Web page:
The Olympic cycling events are set to commence on July 24th, just a day after the opening ceremonies, and will open with the men’s road race. The Games will feature five cycling disciplines: road, track, mountain bike, BMX Racing, and for the very first time, BMX Freestyle. Of course, things will look a little different this year—with notably fewer fans and a bevy of extra safety and hygiene protocols in place. However, there will still be plenty of epic racing, contentious rivalries, and even a few Olympic firsts. Let’s take a look at some of the history of Olympic cycling and what we have to look to this summer.
A long legacy of greatness
Since the first modern Olympics were organised in 1896, cycling has been on the docket. One of only five sports to have featured at every single instalment of the summer Games, cycling plays an integral role in the history of sports’ most illustrious event. Now boasting five distinct disciplines, thanks to the addition of BMX Freestyle for the first time in Tokyo, cycling has populated the Olympic programme as follows:
• Road (since Athens 1896 for men, Los Angeles 1984 for women)
• Track (since Athens 1896 for men, Seoul 1988 for women)
• Mountain bike (since Atlanta 1996)
• BMX Racing (since Beijing 2008)
• BMX Freestyle (since Tokyo 2020).
We’ll break down the disciplines below, but in total, there are 22 gold medals ready and waiting for cycling’s elite to claim in Tokyo. This makes cycling the number three sport, following just athletics and swimming, in terms of amount of medals awarded and number of athletes participating.
Inching towards gender parity
As you’ll notice above, women cyclists were first welcomed to the Olympics almost a full 100 years after the men, and they still aren’t on wholly level playing ground. Despite significant improvement, it can be hard to comprehend just how recently gender discrepancy was so pronounced. Of course, that doesn’t mean there weren’t women riding at a very high level this entire time, and they got straight to work making up for the lost time.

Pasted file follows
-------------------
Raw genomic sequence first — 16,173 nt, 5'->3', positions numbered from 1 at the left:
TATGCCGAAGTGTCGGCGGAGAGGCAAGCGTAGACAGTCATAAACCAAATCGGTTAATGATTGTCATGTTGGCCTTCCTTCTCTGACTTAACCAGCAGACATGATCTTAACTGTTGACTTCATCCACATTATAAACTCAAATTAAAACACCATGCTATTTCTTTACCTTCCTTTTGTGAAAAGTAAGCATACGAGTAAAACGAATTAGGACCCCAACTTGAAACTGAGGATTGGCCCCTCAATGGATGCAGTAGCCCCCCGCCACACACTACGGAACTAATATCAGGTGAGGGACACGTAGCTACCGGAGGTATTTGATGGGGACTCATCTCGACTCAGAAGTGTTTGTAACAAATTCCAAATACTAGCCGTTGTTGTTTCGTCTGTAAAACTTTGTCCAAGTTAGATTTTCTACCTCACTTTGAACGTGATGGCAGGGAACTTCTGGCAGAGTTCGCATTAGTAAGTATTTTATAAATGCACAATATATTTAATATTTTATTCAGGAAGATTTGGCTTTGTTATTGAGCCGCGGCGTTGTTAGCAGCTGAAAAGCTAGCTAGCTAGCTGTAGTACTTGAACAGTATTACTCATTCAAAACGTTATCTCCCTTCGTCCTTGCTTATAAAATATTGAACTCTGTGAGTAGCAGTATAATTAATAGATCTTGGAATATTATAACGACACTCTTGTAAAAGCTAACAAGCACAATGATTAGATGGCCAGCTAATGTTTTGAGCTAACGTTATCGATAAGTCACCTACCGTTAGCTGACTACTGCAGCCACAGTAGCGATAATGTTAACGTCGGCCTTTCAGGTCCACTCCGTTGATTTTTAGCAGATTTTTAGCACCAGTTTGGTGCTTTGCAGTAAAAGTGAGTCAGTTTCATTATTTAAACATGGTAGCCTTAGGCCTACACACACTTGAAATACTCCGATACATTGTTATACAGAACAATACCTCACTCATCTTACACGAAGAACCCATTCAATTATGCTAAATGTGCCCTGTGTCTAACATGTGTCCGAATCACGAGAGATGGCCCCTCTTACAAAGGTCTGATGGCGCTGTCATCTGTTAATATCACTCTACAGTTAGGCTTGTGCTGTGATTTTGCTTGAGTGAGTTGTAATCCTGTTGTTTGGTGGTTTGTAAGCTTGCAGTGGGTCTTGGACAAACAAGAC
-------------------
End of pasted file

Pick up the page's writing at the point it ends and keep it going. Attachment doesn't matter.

Women made their much-anticipated Olympic road racing debut in Los Angeles in 1984. An indisputable success, they were joined by track races four years later. The 2012 Summer Olympics were the first at which men and women competed in the same number of events in all cycling disciplines (previously, track cycling had more events for men than women). Finally, at the end of last year, the UCI announced an equal number of female and male cyclists would compete at the Paris 2024 Olympic Games, with the equalisation of athlete quotas for road and track (already achieved for BMX Racing, BMX Freestyle and mountain bike).
Road cycling delivers plenty of hilly combat
As far as this year goes, road cycling at the Tokyo 2020 Games in 2021 will split into two events for each gender—a road race and a time trial. The road races will feature 130 men and 67 women, respectively, and will unfold as mass start events. The men will cover 234 km with an elevation gain of 4865 metres; the women’s road race will only run over 137 km with an elevation gain of 2692 metres. Both individual time trials are solo races against the clock, with athletes starting at pre-defined intervals. The men will compete over two laps of the 22.1km circuit; the women will do one lap.